Mice were housed in a specific pathogen-free barrier facility with restricted access, and all procedures were performed as approved by the Institutional Animal Care and Use Committee of the New York Blood Center.
Female (8–10-week-old) C57/BL6 mice were transfused intravenously with 50 μl Ficoll-treated packed RBCs from transgenic glycophorin A (GPA) mice  (equivalent to approximately 2 × 108 cells or 1–2 packed RBC units) without or with 50 μg unmethylated CpG (cytosine-phosphodiester bond-guanine)-containing oligonucleotides (CpG-ODN, sequence 1826 TCCATGACGTTCCTGACGTT , Coley Pharmaceutical Group) on a weekly basis for 5 weeks. Staining with anti-CD45 leukocyte marker (Pharmingen) routinely demonstrated that packed red cells had undetectable levels of leukocyte contamination (data not shown). Levels of alloantibodies in blood samples obtained by retro-orbital sinus bleeding were measured by incubating diluted plasma with GPA transgenic RBCs and analysis by flow cytometry. Similar antibody reactivity was obtained when using human GPA positive (M+N+) RBCs (Table I). We did not detect any autoantibodies directed against the murine RBCs in mice injected with CpG ODN alone or in combination with huGPA RBCs (data not shown). For Treg depletion studies, 500 μg of anti-CD25 (clone 7D4, BD Pharmingen, San Diego, CA) was given 8 hr prior to RBC transfusions. For adoptive transfer experiments, 106 purified sorted splenic CD4+CD25– and CD4+CD25+ cells (>95% purity, data not shown) were injected through the tail vein, and after 1 day, the mice were transfused intravenously with allogeneic RBCs plus CpG adjuvant. Lower than 106 CD4+CD25+ cell dose numbers were not effective in blunting RBC alloimmune response (data not shown). For phenotypic analysis, splenocytes from mice were stained with FITC-anti-Mac1 (CD11b), and PE-anti-CD86 as well as PerCP-anti-B220, and PE-anti-CD69 (all from Pharmingen) and analyzed on a FACS Canto with Diva analysis software.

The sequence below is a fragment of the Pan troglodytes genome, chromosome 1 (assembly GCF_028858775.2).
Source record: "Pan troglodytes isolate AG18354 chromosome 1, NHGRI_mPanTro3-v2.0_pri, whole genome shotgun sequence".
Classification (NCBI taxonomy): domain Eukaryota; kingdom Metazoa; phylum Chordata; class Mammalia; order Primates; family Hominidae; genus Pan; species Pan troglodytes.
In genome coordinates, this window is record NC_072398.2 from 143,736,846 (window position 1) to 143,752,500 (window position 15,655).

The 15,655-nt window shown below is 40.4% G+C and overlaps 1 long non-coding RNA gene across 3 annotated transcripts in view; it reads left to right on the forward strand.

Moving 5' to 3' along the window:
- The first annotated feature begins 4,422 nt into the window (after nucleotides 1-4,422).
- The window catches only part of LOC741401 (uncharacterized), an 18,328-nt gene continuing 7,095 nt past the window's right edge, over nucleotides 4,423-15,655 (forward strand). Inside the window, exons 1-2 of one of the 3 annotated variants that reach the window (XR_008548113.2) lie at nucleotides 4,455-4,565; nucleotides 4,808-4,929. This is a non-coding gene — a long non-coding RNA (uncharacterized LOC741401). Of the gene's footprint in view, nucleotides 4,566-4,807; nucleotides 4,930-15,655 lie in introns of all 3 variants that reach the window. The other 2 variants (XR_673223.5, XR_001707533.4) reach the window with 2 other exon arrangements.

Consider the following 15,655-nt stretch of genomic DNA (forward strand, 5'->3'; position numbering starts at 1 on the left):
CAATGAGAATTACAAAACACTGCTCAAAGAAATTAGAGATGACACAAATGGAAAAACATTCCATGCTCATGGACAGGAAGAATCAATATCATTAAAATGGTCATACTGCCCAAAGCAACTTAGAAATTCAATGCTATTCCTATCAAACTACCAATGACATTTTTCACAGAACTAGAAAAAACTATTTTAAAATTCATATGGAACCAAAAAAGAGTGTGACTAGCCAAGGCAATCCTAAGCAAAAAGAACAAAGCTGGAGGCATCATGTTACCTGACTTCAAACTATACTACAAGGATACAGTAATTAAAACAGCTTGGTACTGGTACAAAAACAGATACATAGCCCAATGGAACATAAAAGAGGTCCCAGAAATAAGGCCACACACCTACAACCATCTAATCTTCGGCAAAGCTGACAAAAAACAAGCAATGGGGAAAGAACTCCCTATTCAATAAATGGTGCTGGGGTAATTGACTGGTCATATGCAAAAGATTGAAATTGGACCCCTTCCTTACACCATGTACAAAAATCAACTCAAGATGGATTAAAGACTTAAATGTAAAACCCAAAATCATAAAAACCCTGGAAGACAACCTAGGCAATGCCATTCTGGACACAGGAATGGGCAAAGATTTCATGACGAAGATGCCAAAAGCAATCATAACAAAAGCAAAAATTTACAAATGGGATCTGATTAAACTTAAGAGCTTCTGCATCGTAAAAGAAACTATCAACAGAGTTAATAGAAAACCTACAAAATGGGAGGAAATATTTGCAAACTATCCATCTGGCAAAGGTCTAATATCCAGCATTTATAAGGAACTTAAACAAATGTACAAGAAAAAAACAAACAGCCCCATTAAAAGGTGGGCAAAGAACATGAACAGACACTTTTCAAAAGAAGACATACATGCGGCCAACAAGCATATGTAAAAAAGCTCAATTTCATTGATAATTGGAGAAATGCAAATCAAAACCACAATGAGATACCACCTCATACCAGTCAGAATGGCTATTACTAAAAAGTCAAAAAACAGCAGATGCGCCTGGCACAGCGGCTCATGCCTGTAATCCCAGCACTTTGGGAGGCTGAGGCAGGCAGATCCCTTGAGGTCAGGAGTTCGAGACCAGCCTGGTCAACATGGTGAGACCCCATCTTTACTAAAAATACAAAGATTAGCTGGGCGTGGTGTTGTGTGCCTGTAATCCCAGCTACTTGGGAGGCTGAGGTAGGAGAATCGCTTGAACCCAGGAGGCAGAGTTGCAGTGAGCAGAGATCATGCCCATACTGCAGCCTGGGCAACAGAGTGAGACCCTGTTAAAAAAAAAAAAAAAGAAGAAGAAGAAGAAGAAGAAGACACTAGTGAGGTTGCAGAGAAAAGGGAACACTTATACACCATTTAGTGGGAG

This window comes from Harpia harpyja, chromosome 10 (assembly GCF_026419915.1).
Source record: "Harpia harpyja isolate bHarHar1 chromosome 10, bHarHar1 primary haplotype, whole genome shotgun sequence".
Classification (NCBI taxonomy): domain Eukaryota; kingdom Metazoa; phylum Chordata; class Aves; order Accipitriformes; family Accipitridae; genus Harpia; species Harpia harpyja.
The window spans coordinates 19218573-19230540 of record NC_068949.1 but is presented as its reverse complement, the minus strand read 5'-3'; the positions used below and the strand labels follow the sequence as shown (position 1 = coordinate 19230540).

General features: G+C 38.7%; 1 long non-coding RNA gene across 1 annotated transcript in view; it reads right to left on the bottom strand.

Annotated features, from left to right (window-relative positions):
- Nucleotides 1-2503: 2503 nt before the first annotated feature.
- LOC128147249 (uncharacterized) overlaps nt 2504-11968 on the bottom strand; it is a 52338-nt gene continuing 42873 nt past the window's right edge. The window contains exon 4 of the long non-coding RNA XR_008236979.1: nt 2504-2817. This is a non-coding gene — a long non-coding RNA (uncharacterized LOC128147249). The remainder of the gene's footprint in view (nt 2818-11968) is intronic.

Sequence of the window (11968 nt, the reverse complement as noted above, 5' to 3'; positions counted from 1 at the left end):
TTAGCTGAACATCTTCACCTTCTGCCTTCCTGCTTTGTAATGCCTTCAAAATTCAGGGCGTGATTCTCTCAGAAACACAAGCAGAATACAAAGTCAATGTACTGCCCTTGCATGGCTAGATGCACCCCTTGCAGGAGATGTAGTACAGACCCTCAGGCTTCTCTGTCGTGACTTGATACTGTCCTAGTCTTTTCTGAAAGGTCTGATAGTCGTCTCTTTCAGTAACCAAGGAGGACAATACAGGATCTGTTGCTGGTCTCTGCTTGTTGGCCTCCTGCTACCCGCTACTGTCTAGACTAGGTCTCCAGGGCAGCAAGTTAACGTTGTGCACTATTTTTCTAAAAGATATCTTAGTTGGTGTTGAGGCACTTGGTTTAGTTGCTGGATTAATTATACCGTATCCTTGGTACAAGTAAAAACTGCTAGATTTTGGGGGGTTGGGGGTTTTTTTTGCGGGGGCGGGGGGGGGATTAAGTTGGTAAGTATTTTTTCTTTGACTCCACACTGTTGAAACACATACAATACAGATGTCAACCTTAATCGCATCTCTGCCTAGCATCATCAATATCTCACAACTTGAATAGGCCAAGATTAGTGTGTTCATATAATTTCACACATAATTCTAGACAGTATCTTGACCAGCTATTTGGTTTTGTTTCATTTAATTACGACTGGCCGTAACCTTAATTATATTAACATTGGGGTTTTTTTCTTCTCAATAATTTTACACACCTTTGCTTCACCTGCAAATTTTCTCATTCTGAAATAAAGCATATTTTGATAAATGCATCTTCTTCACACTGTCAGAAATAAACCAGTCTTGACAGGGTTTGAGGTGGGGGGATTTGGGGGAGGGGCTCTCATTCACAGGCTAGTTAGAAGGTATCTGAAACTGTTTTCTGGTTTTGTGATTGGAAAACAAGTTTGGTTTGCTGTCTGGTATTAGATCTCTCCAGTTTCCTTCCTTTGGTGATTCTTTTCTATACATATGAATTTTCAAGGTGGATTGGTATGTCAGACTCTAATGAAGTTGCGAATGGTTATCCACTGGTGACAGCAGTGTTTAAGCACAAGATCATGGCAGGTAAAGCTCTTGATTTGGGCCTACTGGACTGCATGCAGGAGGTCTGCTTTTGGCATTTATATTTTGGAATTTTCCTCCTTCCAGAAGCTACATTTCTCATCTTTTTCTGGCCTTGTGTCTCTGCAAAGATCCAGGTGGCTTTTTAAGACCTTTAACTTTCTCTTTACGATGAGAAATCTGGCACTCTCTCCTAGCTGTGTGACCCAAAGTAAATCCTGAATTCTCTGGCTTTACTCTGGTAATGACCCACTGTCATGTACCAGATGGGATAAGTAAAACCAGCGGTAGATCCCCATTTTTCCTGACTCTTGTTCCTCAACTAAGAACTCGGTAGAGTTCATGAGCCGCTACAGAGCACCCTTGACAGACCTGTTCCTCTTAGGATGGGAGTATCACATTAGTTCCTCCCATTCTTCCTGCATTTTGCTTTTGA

Female (8–10-week-old) C57/Bl6 mice were immunized on a weekly basis for 5 weeks with 2 × 108 Ficoll-treated packed rat RBCs and levels of anti-rat RBC antibodies were detected by flow cytometric analysis as previously described . Adoptive transfer experiments were preformed using 5 × 105 purified sorted CD4+CD25+ and CD4+CD25– cells (>95% purity, data not shown) from splenocytes of syngeneic naïve mice as described .
The significance of differences between groups of mice was calculated using a single factor ANOVA test.
We thank Xiaoying Zheng (NYBC) for technical assistance with some of the adoptive transfer experiments. We are grateful to Gregory Halverson (NYBC) for sharing his unpublished data on CpG ODN immunization regimen, Dr. Petra Hoffmann (University Hospital Regensburg, Germany) for helpful discussions, and Dr. Robert Reiss (NYBC) for critical reading of the manuscript.
Contract grant sponsor: NIH; Contract grant number: R01 HL69102.